The findings of the Telsyte report on broadband pricing have been contemptuously dismissed by Telstra BigPond managing director, Justin Milne, who questioned the underlying methodology on which it was based.
The report’s central contention — that the average price of a residential ADSL plan had fallen by just 0.79 per cent since the sub-$30 broadband price wars of February — was an ‘utterly absurd’ conclusion, according to Milne.
“They’re certainly not basing it on any data,” he said. “The report is based on supposition, interpretation and intelligent guesses — so I wouldn’t give it much credibility.”
Milne said the jury was still out — as far as Telstra’s attempts to examine broadband customer behaviour were concerned — because the company only had one or two months of data upon which to base findings. He said that every other ISP in Australia was in the same position.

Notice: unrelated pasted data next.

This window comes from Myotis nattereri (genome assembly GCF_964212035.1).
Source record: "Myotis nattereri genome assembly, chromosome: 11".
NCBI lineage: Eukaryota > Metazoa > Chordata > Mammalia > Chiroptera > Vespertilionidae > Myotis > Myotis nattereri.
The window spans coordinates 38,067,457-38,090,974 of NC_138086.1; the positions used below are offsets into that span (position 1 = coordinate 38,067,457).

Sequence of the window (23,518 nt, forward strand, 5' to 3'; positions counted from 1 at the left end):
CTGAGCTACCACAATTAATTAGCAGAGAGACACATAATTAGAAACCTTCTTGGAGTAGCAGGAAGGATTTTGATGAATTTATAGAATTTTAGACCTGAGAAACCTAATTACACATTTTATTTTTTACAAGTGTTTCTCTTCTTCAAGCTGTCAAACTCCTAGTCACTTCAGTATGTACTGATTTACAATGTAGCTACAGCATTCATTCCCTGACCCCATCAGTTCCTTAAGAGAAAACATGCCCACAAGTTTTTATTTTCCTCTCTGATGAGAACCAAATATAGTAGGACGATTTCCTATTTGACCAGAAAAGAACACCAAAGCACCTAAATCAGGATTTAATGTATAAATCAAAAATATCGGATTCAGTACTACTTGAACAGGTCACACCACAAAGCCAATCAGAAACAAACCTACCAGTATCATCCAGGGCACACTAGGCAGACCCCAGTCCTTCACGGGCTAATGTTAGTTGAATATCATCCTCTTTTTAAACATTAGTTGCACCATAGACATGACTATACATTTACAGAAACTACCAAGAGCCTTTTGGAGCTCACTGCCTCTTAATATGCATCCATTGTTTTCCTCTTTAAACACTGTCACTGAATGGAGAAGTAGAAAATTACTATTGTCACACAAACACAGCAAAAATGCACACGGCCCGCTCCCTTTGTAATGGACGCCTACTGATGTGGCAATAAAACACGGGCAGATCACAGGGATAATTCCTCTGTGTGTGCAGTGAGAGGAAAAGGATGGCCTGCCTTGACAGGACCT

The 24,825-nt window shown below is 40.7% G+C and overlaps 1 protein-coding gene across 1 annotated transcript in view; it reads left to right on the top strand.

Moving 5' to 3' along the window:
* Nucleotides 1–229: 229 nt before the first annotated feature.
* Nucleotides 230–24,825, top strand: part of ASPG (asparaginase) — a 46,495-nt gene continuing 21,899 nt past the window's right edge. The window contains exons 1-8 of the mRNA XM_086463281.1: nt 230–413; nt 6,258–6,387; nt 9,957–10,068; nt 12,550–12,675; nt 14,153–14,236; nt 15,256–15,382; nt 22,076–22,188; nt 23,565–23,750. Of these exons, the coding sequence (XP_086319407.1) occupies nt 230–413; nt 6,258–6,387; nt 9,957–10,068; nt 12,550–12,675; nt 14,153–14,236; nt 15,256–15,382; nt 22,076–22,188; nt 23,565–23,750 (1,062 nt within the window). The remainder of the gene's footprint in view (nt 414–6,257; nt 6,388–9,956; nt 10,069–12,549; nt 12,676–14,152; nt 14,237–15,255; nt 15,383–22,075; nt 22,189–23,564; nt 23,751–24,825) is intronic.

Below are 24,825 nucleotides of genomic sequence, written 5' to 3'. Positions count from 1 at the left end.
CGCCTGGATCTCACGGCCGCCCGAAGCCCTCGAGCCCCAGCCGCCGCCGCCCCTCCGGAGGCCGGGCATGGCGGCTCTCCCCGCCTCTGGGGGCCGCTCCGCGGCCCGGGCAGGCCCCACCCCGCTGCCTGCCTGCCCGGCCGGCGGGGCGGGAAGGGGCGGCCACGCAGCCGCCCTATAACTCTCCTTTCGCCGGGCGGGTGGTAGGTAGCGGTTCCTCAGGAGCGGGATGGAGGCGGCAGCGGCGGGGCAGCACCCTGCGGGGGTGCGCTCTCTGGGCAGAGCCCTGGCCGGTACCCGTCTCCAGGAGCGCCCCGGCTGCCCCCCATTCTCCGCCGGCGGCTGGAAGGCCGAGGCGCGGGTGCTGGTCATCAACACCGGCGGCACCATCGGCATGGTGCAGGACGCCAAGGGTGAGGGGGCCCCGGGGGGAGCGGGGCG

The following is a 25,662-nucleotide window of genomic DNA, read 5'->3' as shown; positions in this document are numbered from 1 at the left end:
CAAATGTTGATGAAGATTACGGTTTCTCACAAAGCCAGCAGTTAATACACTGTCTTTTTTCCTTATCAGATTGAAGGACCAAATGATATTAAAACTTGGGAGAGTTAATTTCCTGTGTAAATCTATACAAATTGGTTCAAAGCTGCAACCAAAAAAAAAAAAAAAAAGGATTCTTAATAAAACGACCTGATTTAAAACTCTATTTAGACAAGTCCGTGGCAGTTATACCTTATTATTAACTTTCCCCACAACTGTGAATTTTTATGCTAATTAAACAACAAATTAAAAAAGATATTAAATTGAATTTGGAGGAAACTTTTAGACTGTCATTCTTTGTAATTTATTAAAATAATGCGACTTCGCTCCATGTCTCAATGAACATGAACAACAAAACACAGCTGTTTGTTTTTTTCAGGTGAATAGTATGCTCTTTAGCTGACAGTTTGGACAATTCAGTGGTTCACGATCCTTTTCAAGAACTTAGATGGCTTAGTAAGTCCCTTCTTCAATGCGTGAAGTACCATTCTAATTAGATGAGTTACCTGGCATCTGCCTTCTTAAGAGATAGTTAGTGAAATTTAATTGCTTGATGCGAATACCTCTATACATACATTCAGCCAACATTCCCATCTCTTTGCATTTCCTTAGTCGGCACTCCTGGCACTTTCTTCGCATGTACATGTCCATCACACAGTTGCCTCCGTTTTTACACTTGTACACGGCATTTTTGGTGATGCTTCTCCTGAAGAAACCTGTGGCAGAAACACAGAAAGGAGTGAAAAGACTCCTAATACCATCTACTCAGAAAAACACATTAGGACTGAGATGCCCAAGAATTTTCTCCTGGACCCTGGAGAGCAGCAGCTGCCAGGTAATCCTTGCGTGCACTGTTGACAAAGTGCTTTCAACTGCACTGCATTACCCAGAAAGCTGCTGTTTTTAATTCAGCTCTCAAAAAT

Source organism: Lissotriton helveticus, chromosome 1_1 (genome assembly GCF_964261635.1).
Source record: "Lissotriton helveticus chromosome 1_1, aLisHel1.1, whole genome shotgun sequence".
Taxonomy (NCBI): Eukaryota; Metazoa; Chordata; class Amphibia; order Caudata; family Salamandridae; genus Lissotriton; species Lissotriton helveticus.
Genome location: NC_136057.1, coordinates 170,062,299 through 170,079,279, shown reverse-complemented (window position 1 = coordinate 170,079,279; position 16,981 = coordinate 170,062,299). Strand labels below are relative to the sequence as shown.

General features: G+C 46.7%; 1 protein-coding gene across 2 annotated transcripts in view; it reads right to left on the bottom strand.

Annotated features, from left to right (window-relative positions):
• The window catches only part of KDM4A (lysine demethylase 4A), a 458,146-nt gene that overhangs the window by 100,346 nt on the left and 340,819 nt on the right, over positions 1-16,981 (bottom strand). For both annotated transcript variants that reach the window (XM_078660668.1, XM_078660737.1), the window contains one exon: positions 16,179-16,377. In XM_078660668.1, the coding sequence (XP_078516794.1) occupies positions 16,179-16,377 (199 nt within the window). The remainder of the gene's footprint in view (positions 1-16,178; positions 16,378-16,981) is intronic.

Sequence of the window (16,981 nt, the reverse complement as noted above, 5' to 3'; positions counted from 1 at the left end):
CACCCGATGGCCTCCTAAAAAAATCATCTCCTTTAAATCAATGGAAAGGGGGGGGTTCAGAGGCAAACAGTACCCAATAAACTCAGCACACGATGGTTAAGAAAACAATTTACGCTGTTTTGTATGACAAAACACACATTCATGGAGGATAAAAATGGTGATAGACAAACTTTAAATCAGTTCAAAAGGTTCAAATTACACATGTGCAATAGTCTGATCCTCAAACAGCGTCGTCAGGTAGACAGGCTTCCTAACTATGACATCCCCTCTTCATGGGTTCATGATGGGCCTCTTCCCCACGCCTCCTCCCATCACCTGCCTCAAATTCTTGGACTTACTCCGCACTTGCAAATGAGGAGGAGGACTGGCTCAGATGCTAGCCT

Pacific Internet managing director, Dennis Muscat, acknowledged the contribution the cut in broadband prices had made to the industry but said the $29.95 price point was problematic.
“[Pacific Internet] hasn’t gone down to $29.95 because we believe that price point isn’t legitimate in the sense that it relies on people running into excess charges,” he said. “We think, ultimately, that once a residential customer sees their first bill the relationship with their ISP will sour.”
Milne also contested the Telsyte report’s finding that the average price of an ADSL plan for SMEs had only decreased by 17.22 per cent.
Telsyte managing director, Shara Evans, said ADSL pricing was a minefield and that customers could lose their shirts by rushing in to sign residential plans with low usage allowances.
Milne said this was wrong. Telstra was upfront in the body copy of its advertisements as to exactly what customers got for their $29.95 entry-level plan, he said.
“We tell people what they can [download] for 200MB and they understand that’s what they’ll get for their money,” he said. “If they use more they can either choose to pay the excess or migrate up to a higher usage plan,” he said.
Muscat disagreed, and said that Telstra could be as transparent as it liked in regards to fee disclosure but the fact remained that entry-level plans were “traps for young players”.